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Colourful flowers brighten up the greys around every corner in Bangkok, but it’s not just because they look nice. Flowers play a pivotal role in an ancient Thai tradition of making offerings to spirits and sacred statues. Bangkok’s biggest flower market, Pak Khlong Talaad, is at the centre of this tradition, and it’s a fun place to soak up the colours and aromas.
Located near Memorial Bridge just north of Chinatown, a busy market has operated at this area for well over a century. Pak khlong talaad means “market at the mouth of the canal”, and it may have started as a floating market as early as the 1700s.
In the 1800s it was largely a fish market before switching to produce and eventually becoming Bangkok’s flower epicentre during the mid 1900s. A few fish vendors can still be seen today, and the north side of the market is one of the best places in town to buy fresh fruit and vegetables along with traditional Thai sweets. A handful of street food carts also offer some nibbles here; coconut sticky rice with durian anyone?
A host of vendors specialise in classic bundles of roses and other bouquets in every possible colour. Most vendors are wholesalers, so it’s possible to pick up two dozen gorgeous, freshly picked red roses for just 80 baht (but you don’t have to tell your sweetie how much they cost).
While most of the flowers at Pak Khlong Talaad are grown in the provinces nearest Bangkok, especially Nakhon Pathom, rarer varieties like tulips are shipped from as far afield as the northern mountains of Chiang Rai, and you can even bargain for an awe-inspiring array of freshly cut orchids that will cost something like 1/50 of what they would in Europe or the United States.
Pak Khlong Talaad is where everyday Bangkok florists go to stock their shelves, but many of the blossoms are destined to be woven into phuang malai garlands and used as offerings. Some will be offered to images of Buddha inside temples or on the shrines of private homes. Others will find their way to spirit houses, or one of the countless dedications to Hindu gods like Brahma and Indra that are found all over the city.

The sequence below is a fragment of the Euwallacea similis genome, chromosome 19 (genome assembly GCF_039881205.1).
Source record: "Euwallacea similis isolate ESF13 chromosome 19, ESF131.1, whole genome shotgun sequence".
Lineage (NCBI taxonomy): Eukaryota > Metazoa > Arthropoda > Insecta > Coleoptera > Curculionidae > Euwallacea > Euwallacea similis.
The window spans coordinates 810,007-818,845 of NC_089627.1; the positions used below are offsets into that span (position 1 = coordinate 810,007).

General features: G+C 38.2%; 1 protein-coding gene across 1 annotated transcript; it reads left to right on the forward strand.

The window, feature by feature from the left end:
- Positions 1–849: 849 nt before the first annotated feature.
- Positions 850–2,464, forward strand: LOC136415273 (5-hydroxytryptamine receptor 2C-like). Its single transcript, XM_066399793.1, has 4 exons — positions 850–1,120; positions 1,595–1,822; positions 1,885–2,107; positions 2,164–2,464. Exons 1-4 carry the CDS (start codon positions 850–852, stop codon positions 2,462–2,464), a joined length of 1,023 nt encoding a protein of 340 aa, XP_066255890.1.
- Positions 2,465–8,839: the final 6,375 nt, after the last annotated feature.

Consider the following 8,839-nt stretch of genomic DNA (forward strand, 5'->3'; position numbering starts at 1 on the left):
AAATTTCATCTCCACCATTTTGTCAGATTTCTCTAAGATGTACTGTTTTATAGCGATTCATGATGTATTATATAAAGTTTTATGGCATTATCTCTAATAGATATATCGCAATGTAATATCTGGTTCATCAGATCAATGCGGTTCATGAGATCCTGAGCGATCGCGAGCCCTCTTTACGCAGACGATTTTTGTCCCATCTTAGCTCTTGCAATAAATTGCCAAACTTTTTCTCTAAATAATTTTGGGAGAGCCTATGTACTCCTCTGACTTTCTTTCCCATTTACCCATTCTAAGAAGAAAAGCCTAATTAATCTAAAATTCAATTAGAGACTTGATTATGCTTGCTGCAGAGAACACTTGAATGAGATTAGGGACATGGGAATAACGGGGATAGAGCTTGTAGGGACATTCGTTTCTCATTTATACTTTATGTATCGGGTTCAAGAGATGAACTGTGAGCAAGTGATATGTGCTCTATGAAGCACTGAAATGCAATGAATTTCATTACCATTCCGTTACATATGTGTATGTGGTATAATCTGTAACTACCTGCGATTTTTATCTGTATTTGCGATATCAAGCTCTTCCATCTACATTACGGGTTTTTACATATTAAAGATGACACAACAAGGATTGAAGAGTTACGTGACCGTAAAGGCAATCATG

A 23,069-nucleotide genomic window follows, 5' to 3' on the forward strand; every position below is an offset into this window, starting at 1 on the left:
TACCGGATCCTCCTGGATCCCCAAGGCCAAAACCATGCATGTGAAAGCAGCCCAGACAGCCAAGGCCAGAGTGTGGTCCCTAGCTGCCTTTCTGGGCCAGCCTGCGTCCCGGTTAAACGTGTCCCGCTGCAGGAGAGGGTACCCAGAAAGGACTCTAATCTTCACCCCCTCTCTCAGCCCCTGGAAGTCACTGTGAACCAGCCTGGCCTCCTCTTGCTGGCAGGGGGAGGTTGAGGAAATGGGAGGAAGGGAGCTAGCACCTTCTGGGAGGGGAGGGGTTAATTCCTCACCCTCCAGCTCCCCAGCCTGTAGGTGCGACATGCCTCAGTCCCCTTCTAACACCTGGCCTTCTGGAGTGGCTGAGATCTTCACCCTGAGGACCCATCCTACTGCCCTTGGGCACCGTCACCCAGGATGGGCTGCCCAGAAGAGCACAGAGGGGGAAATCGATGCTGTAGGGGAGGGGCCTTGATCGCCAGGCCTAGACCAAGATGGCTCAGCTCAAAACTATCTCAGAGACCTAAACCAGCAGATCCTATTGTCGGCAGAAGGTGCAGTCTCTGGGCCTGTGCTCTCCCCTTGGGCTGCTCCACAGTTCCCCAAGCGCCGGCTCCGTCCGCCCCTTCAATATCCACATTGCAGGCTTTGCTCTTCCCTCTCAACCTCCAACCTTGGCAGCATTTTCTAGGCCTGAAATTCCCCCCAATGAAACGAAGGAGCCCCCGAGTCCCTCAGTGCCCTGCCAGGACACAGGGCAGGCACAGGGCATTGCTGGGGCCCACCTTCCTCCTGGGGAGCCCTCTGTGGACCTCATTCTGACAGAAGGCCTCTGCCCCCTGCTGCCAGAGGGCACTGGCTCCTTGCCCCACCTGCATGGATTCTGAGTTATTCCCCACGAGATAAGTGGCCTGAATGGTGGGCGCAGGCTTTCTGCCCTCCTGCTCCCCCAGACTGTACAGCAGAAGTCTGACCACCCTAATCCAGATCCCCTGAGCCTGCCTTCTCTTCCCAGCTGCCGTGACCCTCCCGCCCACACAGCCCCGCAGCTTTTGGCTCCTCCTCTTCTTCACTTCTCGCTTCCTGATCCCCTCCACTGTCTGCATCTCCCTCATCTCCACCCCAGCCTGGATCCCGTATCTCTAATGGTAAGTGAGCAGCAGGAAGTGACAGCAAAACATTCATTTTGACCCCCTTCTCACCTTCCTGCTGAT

Many phuang malai — perhaps even a majority — will be dangled from rear view mirrors of the taxi cabs and cars that brave Bangkok’s crowded streets. More than just a way to freshen the air, the garlands are placed on or near sacred Buddhist amulets and other spiritual items that adorn dashboards of cars and are believed to protect those who wholeheartedly respect them.
Crafting phuang malai garlands is an age-old Thai art that entails patiently threading a needle through tiny jasmine buds and other small flowers repeatedly until something worthy of being offered to a god has been created. Especially throughout daylight hours at Pak Khlong Talaad, skilled artisans create phuang malai for all to see, and an especially intricate garland can take several hours to create. If going in the evening you’re sure to catch glimpses of some of the most ornate flower garlands in the country.
Pak Khlong Talaad is open for business 24 hours a day, seven days a week, 365 days a year (so you have no excuse not to go), though it’s busiest in the evenings and predawn morning hours when shipments arrive.
How to get there
To get here, you can walk a little more than a kilometre south from the Grand Palace area on Maha Rat Road, or take the Chao Phraya Express boat to Memorial Bridge pier, aka Saphan Phut. Exit the pier, take a left on the nearest road, then a right at the 7-eleven. You'll start to see flower stalls along the foopath, and from there, just follow the smell of jasmine. Note that only the 15-baht orange-flag express boats stop at Memorial Bridge, so be sure not to get on one of the blue-flag tourist boats.
By David Luekens
Last updated on 16th May, 2014.